Jane Austen wrote and published during a half century in which hundreds of new bookshops and subscription and circulating libraries opened their doors; the volume of book production surged, and print penetrated ever more deeply into British society – to both the delight and horror of contemporaries.
The broader revolution in book production is dramatic: before 1700 up to 1,800 different printed titles were issued annually; by 1830 up to 6,000 – and this is simply a crude title count disregarding the huge increases in the edition sizes of certain types of publication, increases that escalated during the 1820s. Books, print and novels notably contributed to a new age of conspicuous consumption in the late eighteenth and early nineteenth centuries. Book-trade entrepreneurs like Thomas Longman, John Murray, Charles Rivington, Thomas Cadell and George Robinson ranked with Hogarth, Boulton, Watt and Wedgwood as the promoters and beneficiaries of an evolving ‘consumer society’. It was not just that printed advertisements and other promotional publications advanced a great range of consumer goods (the subject of much lively social history), but books, magazines and prints themselves became prominent exemplars of the new decencies adorning the homes of propertied men and women.
During Austen's writing career, publishing remained, as it had since the late seventeenth century, dominated by questions of monopoly price-fixing, centralised production and control, technological constraints (and breakthroughs) and the efficiency of distribution networks. The British book production regime was characterised by the extreme variability of the size and price of the printed text, by multiple but modestly sized reprintings of successful titles (instead of ambitious single print runs) and by the manufacture of many non-commercial books where full costs were not always recovered from sale. Above all, the price of new and reprinted books had been modulated for most of the eighteenth century by the effective cartelisation of the trade in which booksellers’ protection of reprinting rights maintained monopoly prices in England (although not in Ireland and only ineffectively in Scotland, whose booksellers led the challenge against English claims to perpetual copyright).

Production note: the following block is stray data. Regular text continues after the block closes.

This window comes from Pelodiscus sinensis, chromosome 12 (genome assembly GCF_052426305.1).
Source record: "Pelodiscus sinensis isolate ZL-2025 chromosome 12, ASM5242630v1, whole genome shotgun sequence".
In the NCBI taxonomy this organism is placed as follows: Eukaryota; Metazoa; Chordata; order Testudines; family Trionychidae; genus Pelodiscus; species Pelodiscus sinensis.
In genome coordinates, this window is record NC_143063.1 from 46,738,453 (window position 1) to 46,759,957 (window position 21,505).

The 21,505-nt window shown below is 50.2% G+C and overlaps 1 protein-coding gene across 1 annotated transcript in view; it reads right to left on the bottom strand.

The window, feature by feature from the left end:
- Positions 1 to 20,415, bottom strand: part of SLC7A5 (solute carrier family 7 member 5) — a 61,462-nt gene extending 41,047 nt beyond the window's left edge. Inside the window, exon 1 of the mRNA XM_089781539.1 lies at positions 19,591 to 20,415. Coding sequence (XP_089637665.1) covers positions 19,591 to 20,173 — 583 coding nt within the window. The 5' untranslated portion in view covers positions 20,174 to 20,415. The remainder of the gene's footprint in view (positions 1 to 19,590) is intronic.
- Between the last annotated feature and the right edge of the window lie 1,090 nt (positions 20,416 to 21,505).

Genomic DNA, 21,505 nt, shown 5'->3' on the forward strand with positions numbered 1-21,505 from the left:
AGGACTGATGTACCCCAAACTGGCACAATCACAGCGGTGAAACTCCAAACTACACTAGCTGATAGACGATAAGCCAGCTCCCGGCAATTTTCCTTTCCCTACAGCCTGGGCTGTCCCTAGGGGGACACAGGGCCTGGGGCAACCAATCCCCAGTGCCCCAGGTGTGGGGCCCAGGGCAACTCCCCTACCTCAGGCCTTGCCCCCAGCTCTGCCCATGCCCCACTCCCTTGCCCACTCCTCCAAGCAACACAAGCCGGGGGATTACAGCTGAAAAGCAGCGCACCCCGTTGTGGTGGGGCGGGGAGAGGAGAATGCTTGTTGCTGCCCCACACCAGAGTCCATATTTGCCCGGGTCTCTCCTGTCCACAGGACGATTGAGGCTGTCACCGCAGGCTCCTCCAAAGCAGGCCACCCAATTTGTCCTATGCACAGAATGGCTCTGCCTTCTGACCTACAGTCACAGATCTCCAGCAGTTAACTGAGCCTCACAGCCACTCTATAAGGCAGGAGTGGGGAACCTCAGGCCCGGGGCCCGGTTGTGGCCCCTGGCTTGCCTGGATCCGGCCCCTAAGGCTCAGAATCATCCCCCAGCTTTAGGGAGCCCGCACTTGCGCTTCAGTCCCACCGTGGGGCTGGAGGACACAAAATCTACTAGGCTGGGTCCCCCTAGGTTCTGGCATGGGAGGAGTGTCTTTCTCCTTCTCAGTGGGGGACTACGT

The ranks of booksellers fundamentally divided between those who invested and dealt in the ownership of the copyright to publication, and those who either printed, sold or distributed books for the copyholders or who traded entirely outside the bounds of copyright materials.